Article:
THE CHARMINGLY ACCIDENT-prone Monsieur Hulot would have wreaked all kinds of comical eccentricities on the island of Mull had he spent his famous holiday there. Sadly, the location probably never occurred to Jacques Tati, the French cinematic master who created him.
It has, however, been considered by Sylvain Chomet, the French animator who now lives in Scotland and who hopes to revive the legacy of his compatriot.
Chomet, whose Belleville Rendez-vous was an international hit, is working on L’Illusioniste (The Illusionist) using a script by Tati that was never made into a film. He is reading all he can about the comic genius, casually dubbed France’s answer to Charlie Chaplin or Buster Keaton, but utterly distinct from both of them. "Since we have been here, everything has been moving forward very fast," says Chomet, who moved to Scotland from Canada earlier this year. "We didn’t imagine that after ten months we would be able to have a studio with all this progress." Chomet and his wife Sally hope to see the workforce of their Edinburgh studio rise from four to 50 next year as work on the Tati project begins in earnest and as another project - The Tale of Despereaux, a 3D film - takes off.
The Illusionist, an Anglo/French production headed up by Path (UK and France), will be a 2D (traditional pencil and paper animation) project with some 3D (computer generated) elements. The film’s action originally moved from London and Paris to Prague. Chomet’s version begins in the Hebrides and ends up in Edinburgh. A magician meets a pretty girl on Mull who has never left the island. She "believes he has real powers of magic and can get her anything she wants, including shoes and clothes. He works harder and harder, getting deeper and deeper into trouble in his effort not to disappoint her. The plot, as told, has a distinctly Chaplinesque flavour.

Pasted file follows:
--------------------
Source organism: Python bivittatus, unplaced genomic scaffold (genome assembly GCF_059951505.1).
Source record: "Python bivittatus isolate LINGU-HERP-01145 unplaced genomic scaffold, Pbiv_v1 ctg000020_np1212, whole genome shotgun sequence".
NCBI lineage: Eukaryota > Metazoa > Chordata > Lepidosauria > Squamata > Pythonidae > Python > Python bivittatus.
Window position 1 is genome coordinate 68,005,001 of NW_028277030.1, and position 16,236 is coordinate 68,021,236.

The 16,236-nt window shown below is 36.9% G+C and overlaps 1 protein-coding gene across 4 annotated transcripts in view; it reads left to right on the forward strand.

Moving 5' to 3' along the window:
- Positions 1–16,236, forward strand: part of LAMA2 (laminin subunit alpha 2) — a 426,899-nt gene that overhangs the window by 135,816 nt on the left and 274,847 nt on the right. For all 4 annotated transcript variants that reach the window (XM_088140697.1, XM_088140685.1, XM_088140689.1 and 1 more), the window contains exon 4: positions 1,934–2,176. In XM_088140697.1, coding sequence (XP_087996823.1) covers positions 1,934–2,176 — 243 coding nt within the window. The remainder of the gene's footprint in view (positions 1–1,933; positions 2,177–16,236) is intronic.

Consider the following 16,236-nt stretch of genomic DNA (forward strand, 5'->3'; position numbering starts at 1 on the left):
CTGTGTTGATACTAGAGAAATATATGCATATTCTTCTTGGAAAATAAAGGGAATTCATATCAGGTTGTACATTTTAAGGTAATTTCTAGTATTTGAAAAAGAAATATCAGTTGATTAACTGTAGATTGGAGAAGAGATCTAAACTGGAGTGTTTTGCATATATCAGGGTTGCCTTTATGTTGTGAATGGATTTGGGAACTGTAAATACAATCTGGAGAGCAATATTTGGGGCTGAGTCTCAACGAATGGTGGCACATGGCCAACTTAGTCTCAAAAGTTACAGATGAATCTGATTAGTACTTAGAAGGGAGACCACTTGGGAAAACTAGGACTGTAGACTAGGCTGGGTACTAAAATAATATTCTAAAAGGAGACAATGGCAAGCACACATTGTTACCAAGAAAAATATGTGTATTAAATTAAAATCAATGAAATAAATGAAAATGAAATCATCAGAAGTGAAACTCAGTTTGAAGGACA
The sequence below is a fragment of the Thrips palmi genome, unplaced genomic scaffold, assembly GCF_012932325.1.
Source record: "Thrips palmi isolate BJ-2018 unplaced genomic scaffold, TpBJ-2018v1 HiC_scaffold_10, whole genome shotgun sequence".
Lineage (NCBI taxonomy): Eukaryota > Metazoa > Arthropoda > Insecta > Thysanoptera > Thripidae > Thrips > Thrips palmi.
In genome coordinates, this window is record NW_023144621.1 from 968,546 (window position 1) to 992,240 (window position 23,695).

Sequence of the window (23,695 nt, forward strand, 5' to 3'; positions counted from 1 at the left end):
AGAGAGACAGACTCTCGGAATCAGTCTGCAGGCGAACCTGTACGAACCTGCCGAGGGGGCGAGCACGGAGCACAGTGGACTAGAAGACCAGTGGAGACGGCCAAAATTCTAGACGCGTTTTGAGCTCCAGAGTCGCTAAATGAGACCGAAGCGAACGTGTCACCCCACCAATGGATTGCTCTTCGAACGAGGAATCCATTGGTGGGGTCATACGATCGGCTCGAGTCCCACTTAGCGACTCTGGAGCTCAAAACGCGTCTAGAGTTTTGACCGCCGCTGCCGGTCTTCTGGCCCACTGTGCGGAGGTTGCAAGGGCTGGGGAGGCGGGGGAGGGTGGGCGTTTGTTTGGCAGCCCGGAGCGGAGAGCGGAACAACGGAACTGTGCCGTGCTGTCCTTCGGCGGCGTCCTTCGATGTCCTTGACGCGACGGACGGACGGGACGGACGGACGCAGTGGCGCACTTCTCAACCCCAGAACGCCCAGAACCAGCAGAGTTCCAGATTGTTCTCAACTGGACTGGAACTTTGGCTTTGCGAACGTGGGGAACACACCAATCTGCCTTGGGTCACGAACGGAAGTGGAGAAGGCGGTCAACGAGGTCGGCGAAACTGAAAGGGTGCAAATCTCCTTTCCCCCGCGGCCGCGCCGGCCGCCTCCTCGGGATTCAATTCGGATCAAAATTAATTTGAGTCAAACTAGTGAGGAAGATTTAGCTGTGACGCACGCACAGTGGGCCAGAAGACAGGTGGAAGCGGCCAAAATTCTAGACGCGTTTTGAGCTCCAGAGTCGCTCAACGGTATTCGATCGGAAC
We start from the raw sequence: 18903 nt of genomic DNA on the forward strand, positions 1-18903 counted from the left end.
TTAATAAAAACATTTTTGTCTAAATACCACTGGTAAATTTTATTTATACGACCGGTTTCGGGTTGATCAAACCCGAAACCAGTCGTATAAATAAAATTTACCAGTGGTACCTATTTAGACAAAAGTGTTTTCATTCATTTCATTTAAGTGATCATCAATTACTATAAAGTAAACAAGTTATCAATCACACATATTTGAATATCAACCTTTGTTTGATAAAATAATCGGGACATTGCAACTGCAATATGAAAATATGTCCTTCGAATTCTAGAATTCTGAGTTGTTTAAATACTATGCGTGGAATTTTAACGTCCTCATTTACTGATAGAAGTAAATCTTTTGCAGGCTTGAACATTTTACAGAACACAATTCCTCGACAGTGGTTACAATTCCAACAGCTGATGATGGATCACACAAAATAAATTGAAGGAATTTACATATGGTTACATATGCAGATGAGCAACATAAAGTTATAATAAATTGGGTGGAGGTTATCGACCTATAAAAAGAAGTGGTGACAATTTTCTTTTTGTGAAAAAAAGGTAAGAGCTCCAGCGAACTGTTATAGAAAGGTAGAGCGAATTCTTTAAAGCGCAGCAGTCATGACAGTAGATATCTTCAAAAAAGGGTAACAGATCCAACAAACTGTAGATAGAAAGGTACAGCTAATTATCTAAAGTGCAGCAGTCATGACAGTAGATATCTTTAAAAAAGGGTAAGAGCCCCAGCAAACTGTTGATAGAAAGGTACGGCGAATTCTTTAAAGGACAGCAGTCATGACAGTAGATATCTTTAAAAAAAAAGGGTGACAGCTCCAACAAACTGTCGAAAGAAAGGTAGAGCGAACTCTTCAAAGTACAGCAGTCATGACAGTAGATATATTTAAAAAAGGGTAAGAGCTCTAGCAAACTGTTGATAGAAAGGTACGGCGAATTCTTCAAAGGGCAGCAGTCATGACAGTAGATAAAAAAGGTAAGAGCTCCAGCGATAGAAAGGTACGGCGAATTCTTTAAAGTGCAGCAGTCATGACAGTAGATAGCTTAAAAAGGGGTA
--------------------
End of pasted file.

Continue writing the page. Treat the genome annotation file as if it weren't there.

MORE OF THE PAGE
Animators and technicians laboured for five years over Belleville Rendez-vous, the story of a racing cyclist kidnapped by the Mafia and his indomitable grandmother’s effort to free him. Chomet anticipates a 2007 release for The Illusionist.
Edinburgh’s architecture is expected to feature prominently. "We are starting to develop the look," says Chomet. "The art director just goes outside with a camera. Edinburgh hasn’t changed since the late-1950s. It is quite interesting to do a film which is going to be in the city where you live."
Jacques Tati, born Jacques Tatischeff, found fame with Jour de Fete, the adventures of a postman in a sleepy French village. His most famous creation debuted in M Hulot’s Holiday (1954) and reappeared in Mon Oncle (1958), Playtime (1967) and Traffic (1971). Tati died in 1982.
"Tati wrote The Illusionist because he wanted to escape the character of M Hulot," says Chomet. "What I’m going to do in this film is start with a completely different character. But because the story is a bit like the history of M Hulot, he is going to turn in to M Hulot at the end of the film."